Maybe you’ve heard that ukuleles are coming back into vogue. I’m thinking of getting one. I used to play one.

My first real job, one that paid me money, was teaching swimming at Sherman Municipal Pool. It wasn’t enormously rewarding, monetarily, but it was a fairly easy buck.

Easy mostly because it rained almost every day that summer. And with the rain came lightning. And when the lightning appeared, we closed the pool.

I got the job after years of swimming and swimming lessons, which began when I was 6 or 7 years old and culminated with a water safety instructor class, which I completed at camp at Lake Murray in Oklahoma.

There we spent all day, every day out in the sun, in the water or on cute little boats. We spent every evening square dancing. It was an adventure.

When I got off the bus from camp, my mother didn’t recognize me.

So I got the summer job, and along with it, the friendship of two brothers who were lifeguards, and good musicians.

One played the guitar. The other was talented on a mandolin. That’s got a sound I love. You hear them best, along with banjos, when you listen to bluegrass music.

So, I got music for my ukulele, which was pretty nice, but not a really expensive model. At least it was not plastic, as many were.

The main reason for the popularity of the uke at that time was the popularity of Arthur Godfrey, who played a ukulele and sang semi-Hawaiian songs on the radio and, later, on television.

He had an equally popular Hawaiian singer named Haleloke (I had to look that one up).

Included in the cast were the McGuire sisters and Julius LaRosa, famous for being fired during a performance of the show.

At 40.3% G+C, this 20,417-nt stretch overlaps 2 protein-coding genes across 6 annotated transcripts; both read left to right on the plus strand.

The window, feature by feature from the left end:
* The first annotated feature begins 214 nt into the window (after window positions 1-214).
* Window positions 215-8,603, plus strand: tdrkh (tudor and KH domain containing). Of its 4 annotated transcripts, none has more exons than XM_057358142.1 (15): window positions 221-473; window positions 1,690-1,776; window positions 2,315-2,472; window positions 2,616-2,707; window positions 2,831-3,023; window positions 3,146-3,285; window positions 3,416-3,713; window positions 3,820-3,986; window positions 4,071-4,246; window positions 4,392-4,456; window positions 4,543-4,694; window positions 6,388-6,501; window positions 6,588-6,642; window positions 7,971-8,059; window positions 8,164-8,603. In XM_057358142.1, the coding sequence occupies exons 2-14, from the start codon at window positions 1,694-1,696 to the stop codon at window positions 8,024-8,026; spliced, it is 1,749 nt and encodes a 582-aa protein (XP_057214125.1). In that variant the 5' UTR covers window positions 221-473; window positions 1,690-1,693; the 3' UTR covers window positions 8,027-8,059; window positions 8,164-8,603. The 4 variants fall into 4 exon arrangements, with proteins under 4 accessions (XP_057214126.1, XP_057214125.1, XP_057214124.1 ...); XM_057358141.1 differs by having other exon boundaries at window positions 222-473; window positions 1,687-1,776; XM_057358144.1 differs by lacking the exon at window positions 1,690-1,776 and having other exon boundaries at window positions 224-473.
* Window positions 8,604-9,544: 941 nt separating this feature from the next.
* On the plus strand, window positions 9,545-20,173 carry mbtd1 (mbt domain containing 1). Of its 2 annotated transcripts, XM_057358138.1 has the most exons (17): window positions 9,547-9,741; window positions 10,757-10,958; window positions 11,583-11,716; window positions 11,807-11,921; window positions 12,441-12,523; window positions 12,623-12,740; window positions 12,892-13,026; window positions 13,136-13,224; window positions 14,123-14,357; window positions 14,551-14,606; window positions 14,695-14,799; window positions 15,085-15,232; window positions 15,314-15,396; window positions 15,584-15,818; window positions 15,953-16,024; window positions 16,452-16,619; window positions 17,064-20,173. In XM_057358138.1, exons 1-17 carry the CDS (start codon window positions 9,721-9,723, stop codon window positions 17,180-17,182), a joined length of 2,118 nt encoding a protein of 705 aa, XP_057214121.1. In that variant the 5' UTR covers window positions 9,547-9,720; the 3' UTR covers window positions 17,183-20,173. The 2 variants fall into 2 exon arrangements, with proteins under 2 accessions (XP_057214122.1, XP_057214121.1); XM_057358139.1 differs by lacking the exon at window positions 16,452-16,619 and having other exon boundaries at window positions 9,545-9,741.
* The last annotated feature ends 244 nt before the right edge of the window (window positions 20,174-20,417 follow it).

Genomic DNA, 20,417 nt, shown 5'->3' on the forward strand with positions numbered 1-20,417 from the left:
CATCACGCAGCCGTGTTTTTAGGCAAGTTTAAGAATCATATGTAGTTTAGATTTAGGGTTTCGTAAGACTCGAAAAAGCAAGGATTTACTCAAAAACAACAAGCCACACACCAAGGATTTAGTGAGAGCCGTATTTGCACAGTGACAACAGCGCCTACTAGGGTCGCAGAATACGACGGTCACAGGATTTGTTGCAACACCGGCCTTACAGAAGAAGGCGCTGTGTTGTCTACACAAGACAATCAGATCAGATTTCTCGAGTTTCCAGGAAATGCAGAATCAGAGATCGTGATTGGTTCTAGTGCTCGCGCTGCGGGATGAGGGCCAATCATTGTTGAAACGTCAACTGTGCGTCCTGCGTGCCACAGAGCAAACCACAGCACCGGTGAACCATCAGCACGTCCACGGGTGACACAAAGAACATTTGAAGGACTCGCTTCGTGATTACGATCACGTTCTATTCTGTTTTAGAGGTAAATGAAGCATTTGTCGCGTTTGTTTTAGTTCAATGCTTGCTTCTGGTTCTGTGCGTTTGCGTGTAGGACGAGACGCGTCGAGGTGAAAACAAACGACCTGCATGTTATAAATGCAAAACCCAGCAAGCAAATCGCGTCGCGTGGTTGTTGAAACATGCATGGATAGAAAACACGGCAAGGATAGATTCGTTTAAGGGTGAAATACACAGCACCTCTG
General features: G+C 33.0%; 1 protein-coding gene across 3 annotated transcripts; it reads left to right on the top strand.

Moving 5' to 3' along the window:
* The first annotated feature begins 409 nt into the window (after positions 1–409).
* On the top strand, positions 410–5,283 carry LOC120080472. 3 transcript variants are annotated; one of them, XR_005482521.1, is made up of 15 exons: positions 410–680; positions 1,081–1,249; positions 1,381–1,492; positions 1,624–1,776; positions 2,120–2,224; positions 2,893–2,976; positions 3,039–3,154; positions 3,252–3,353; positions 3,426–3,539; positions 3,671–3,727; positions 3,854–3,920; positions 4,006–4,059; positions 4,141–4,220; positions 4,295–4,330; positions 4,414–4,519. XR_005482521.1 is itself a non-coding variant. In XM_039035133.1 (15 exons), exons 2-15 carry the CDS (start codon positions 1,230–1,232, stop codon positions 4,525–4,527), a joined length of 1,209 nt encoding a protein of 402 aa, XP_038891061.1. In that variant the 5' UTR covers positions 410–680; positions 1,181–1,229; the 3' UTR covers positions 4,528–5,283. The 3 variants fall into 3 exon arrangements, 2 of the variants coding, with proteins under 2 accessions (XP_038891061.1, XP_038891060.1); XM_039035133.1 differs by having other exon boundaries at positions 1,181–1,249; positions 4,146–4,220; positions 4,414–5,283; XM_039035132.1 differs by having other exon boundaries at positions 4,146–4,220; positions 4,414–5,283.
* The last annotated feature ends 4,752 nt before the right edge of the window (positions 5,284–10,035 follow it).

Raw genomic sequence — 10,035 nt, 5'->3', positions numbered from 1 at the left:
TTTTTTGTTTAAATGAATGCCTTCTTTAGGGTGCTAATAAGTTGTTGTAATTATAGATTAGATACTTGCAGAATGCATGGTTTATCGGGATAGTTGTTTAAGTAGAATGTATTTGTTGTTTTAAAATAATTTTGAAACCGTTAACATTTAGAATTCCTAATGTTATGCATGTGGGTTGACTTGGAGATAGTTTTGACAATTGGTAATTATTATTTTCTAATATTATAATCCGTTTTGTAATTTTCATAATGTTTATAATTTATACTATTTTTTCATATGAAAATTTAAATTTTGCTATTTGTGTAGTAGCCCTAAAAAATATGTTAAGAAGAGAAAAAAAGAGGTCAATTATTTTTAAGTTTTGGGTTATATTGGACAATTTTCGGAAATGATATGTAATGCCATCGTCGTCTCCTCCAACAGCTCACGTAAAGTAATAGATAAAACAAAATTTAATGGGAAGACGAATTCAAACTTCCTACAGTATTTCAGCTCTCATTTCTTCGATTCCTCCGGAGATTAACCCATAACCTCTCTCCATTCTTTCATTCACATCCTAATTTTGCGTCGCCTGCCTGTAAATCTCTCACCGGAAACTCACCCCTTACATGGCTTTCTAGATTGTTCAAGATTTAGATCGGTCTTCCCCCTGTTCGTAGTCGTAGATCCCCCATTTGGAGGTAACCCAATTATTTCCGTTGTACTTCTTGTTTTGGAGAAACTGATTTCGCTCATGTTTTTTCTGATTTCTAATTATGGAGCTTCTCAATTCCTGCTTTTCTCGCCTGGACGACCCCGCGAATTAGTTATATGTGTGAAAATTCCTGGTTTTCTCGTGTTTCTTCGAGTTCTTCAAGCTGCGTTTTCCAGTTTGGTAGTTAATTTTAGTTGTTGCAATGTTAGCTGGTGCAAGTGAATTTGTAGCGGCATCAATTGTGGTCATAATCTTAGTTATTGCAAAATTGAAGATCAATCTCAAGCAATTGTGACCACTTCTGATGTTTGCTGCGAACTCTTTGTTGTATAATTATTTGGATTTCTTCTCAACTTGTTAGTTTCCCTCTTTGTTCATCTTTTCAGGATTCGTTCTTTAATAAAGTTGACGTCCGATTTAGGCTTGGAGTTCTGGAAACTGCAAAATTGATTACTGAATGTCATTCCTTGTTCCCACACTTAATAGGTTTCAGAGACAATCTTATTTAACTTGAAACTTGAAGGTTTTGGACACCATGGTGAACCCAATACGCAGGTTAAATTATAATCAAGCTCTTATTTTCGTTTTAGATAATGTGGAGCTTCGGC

Godfrey had everybody and his brother playing the ukulele, and the stores were full of them.

Down at the municipal pool, I brought the song book of ukulele music that had pictures of where your fingers went for all the chords.

Tuning the thing was a piece of cake. You sang “My Dog Has Fleas.” If you have ever played a uke, you know just how to do that.

If you could play a combination of three chords, you could sing any song you could think of.

I’m surely tempted to order one off the internet. My problem would be, isolated from the virus, I’d have nobody to join my little string band.

Guess I’ll have to give up that plan.

Cathy Gillentine is a Daily News columnist. She may be reached at cathy.gillentine@comcast.net.

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(2) comments

John Campbell

Galveston Ukulele Society. Robert Krout is our esteemed leader. You would be a great member.

Bailey Jones

Plenty of people online to play with. Get your uke, download a youtube video and play along.

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